No one will be nostalgic for the fetid cesspool of a year that was 2020. Along with COVID and police brutality and Donald Trump’s Twitter account, there’s a lot we should leave behind as the calendar turns — including far too many words and phrases that 2020 wrung dry. Let’s collectively pledge to abandon these overused, trite expressions back in the rotting carcass of the last 12 months. Where they belong.

“I don’t know who needs to hear this, but …” Stop lying. You know exactly who needs to hear it. Grow some stones and confront them.

“Asking for a friend.” Stop lying. You don’t have friends.

“I’m just gonna leave this right here.” Stop laying things around. Do I look like the maid?

“It is what it is.” Congratulations! You’ve figured out a way to add up five words and make them equal zero. You’re saying nothing, and sounding like a demented Popeye while you do it. This expression is used when you have nothing to say, but silence or, hell, just walking away doesn’t seem like an option. Before you utter these words, consider instead saying nothing at all. And then do that.

“That’s it. That’s the tweet.” All too often, tweeters will punctuate their tweets with “That’s it. That’s the tweet.” Standard English has 14 perfectly well-functioning punctuation marks already. (Quick: Can you name them all? Without looking them up? You forgot braces, didn’t you?) There’s nothing that these five words can do that one of those 14 marks can’t.

“Thank you for coming to my TED Talk.” Or, “I acknowledge, through my wit and savvy, that whatever I’m ranting about is not important, so I’m self-deprecatingly minimizing it while half-jokingly indicating that I want you to listen anyway.” Sure, “Thank you for coming to my TED Talk” is shorter, so you get points for brevity, but you lose at least as many points for recycling a line that stopped being funny in, like, 2018.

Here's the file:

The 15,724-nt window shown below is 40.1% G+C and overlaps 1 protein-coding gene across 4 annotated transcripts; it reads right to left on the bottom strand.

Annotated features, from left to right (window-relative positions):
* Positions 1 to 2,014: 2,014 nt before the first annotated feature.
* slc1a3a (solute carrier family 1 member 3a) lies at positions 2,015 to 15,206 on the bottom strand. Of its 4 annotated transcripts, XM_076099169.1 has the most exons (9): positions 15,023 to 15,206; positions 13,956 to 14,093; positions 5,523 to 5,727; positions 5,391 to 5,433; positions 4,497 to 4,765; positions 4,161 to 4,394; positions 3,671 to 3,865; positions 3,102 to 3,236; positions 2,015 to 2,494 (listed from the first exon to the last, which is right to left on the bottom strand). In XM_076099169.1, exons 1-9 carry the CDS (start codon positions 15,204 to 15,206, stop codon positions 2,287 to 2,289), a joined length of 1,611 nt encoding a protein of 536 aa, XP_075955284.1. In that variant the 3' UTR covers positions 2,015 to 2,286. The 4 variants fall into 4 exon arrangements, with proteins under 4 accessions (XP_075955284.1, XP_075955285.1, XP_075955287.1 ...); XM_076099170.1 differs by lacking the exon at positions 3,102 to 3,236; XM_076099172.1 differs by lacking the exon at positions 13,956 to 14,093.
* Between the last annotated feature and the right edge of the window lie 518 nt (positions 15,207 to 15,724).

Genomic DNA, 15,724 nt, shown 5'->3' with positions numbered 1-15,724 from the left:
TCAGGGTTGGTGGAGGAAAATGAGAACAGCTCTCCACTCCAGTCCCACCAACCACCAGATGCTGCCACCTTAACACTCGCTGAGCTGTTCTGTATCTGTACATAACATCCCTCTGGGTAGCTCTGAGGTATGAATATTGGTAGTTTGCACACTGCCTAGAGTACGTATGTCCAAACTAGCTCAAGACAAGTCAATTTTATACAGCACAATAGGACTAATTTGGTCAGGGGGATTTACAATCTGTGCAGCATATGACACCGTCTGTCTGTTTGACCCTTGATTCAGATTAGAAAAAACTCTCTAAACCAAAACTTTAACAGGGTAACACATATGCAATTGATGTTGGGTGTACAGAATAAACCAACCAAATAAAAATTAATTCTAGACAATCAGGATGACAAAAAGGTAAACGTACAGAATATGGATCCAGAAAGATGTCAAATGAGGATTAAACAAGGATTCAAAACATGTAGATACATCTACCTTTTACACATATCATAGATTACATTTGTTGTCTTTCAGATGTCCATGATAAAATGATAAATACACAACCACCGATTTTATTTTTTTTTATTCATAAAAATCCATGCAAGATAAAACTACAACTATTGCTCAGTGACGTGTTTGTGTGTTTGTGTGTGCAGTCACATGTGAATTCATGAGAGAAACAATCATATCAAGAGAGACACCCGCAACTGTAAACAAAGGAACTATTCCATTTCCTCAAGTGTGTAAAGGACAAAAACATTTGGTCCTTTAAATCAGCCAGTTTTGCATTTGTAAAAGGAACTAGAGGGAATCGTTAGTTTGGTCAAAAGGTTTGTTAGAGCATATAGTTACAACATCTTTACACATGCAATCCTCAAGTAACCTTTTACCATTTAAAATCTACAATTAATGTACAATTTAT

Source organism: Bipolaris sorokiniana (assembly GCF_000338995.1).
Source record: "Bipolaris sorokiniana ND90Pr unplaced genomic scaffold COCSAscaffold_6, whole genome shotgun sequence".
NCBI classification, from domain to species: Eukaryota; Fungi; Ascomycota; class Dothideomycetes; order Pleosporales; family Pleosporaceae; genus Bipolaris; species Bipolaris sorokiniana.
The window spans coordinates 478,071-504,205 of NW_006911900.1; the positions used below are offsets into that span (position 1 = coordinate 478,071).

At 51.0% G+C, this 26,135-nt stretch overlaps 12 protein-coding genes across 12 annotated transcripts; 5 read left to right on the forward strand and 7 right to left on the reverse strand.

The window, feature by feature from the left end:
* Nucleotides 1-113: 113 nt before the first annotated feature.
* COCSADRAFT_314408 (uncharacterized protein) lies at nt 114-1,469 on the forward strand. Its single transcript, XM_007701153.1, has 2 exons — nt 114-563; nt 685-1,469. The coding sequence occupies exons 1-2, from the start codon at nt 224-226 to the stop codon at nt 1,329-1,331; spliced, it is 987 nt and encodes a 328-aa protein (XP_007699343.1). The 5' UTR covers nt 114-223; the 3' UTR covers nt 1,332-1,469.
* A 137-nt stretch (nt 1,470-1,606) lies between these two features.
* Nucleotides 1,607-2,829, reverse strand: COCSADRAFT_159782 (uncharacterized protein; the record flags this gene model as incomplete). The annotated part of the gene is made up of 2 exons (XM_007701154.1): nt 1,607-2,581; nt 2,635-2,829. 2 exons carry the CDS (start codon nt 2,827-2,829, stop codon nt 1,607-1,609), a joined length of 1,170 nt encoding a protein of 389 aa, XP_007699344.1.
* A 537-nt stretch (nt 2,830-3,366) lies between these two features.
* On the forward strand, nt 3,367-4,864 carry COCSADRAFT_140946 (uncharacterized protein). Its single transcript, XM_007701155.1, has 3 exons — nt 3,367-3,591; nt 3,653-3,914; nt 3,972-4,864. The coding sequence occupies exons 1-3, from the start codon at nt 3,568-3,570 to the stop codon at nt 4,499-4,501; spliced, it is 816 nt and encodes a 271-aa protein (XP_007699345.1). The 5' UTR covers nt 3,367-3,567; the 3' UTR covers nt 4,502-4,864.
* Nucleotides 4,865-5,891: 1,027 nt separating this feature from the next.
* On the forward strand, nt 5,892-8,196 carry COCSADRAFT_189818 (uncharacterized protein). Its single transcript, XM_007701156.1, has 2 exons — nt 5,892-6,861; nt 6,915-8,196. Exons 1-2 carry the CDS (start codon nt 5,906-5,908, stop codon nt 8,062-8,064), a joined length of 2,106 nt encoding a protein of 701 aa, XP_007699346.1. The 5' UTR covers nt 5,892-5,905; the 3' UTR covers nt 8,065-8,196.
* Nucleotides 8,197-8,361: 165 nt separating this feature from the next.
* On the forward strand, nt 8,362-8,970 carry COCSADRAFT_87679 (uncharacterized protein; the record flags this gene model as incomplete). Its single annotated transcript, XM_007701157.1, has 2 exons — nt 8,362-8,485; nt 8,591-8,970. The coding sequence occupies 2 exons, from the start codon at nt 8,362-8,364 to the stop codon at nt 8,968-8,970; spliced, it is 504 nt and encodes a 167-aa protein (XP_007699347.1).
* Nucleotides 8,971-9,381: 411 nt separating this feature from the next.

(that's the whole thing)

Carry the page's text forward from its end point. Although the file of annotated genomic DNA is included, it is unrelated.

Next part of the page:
“This.” I’m really glad you found that quotation from Martin Luther King Jr. or James Baldwin or Josephine Baker to be inspiring. But reposting it with your extensive, insightful commentary of “This” is not helpful; it’s called virtue signaling. It is, and you are part of the problem.

“Once more for the people in the back.” You honestly believe that many people are listening to you right now?

“Y’all ain’t ready for that conversation.” This is Philadelphia, and you’re reading a grammar column. The proper second-person plural pronoun is youse. Or are youse not ready for that conversation?

“This is so me.” Grammatically, this one is interesting. So is a remarkably versatile word, having legitimate uses in five different parts of speech: It can be an adverb, adjective, conjunction, noun, or pronoun. In this sentence, me, which would typically be a pronoun, is functioning as an adjective, following the linking verb is. So that makes so an adverb modifying an erstwhile pronoun functioning as an adjective. But being grammatically interesting doesn’t make your overused sentence interesting itself.

“It me.” All of the unoriginality of “This is so me,” without the burden of a proper verb.

“Screaming.” This is a stage direction, not a sentence. Your life is not a play. If you’re using this, cut back on your drama.

“I’m not crying, you’re crying.” Get out of here with that comma splice. Throw a semicolon between those two independent clauses before your mother and I really give you something to cry about. (Note to the diligent letter writers already composing their emails complaining that I ended that last sentence with a preposition: Please stop. You’re almost as bad as the comma splicers.)

The Angry Grammarian, otherwise known as Jeffrey Barg, looks at how language, grammar, and punctuation shape our world and appears biweekly. Send comments, questions, and interrobangs to jeff@theangrygrammarian.com.

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